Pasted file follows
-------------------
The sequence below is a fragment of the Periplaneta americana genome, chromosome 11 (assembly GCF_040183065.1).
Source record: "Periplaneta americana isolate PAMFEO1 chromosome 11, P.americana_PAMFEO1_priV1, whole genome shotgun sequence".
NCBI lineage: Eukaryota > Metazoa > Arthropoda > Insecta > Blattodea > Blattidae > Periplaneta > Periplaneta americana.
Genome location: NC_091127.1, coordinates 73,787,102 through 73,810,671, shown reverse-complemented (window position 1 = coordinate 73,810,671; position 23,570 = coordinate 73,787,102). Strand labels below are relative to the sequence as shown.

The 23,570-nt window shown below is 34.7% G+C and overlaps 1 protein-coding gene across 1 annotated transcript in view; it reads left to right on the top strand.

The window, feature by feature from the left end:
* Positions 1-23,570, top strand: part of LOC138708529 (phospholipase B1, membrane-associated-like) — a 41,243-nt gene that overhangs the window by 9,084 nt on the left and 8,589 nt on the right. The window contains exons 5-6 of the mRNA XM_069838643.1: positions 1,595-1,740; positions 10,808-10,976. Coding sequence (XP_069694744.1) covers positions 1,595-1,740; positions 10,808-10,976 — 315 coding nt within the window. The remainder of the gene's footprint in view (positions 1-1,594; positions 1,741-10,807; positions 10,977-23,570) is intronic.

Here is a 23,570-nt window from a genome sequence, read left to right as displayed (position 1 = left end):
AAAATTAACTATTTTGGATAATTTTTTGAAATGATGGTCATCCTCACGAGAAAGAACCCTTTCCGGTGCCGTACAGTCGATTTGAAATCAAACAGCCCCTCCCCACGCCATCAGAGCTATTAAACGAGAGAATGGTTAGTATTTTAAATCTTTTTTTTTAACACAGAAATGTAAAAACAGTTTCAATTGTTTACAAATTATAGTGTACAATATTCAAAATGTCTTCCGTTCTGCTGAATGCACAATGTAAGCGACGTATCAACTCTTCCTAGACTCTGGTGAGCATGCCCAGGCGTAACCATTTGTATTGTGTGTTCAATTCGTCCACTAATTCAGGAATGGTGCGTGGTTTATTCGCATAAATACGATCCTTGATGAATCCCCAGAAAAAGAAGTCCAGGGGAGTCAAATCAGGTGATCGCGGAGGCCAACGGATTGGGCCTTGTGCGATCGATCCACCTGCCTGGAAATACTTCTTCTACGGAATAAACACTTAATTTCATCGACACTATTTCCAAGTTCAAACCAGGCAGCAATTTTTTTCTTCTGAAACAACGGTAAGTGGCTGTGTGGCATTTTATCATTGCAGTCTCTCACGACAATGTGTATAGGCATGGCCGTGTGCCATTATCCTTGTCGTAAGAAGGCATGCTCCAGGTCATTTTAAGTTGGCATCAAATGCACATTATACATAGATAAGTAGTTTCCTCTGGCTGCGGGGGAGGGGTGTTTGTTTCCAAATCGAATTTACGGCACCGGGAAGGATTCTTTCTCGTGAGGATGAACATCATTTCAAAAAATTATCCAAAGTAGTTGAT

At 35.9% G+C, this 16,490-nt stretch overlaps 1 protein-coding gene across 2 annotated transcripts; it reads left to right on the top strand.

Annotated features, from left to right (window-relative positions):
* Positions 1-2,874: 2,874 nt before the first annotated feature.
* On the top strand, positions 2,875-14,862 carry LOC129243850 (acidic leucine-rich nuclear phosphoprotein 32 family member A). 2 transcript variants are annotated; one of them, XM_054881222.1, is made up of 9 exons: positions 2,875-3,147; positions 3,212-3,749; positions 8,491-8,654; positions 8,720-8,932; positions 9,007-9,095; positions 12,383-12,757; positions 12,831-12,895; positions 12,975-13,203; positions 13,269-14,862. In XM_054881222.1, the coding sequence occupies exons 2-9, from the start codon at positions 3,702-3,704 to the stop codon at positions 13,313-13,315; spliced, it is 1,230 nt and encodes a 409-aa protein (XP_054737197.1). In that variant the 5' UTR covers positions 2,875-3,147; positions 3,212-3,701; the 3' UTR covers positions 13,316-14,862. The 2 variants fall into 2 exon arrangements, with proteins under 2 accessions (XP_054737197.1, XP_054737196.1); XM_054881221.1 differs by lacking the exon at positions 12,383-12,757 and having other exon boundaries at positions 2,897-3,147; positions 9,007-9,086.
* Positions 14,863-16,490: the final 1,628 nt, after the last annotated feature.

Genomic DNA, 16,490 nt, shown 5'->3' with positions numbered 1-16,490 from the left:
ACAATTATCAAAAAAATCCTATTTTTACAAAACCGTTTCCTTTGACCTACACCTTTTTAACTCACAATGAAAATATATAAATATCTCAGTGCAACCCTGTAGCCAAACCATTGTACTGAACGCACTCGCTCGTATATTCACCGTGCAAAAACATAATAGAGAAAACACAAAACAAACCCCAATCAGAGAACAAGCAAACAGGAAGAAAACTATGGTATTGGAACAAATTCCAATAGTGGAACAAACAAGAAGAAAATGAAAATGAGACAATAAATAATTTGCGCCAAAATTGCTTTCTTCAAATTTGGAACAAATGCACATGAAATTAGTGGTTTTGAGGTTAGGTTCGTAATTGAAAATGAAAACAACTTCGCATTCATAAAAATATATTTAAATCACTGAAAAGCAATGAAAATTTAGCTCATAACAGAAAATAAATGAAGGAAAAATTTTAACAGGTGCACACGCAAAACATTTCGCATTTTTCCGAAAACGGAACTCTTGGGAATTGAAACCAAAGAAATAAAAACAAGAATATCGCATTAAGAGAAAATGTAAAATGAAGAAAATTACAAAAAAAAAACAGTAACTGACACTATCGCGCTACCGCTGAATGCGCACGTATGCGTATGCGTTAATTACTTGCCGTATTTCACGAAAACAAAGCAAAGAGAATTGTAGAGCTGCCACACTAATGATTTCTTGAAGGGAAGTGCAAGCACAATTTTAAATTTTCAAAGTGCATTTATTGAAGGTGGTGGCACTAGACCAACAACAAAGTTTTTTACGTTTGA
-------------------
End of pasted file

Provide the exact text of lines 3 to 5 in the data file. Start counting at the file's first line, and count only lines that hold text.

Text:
NCBI lineage: Eukaryota > Metazoa > Arthropoda > Insecta > Blattodea > Blattidae > Periplaneta > Periplaneta americana.
Genome location: NC_091127.1, coordinates 73,787,102 through 73,810,671, shown reverse-complemented (window position 1 = coordinate 73,810,671; position 23,570 = coordinate 73,787,102). Strand labels below are relative to the sequence as shown.

The 23,570-nt window shown below is 34.7% G+C and overlaps 1 protein-coding gene across 1 annotated transcript in view; it reads left to right on the top strand.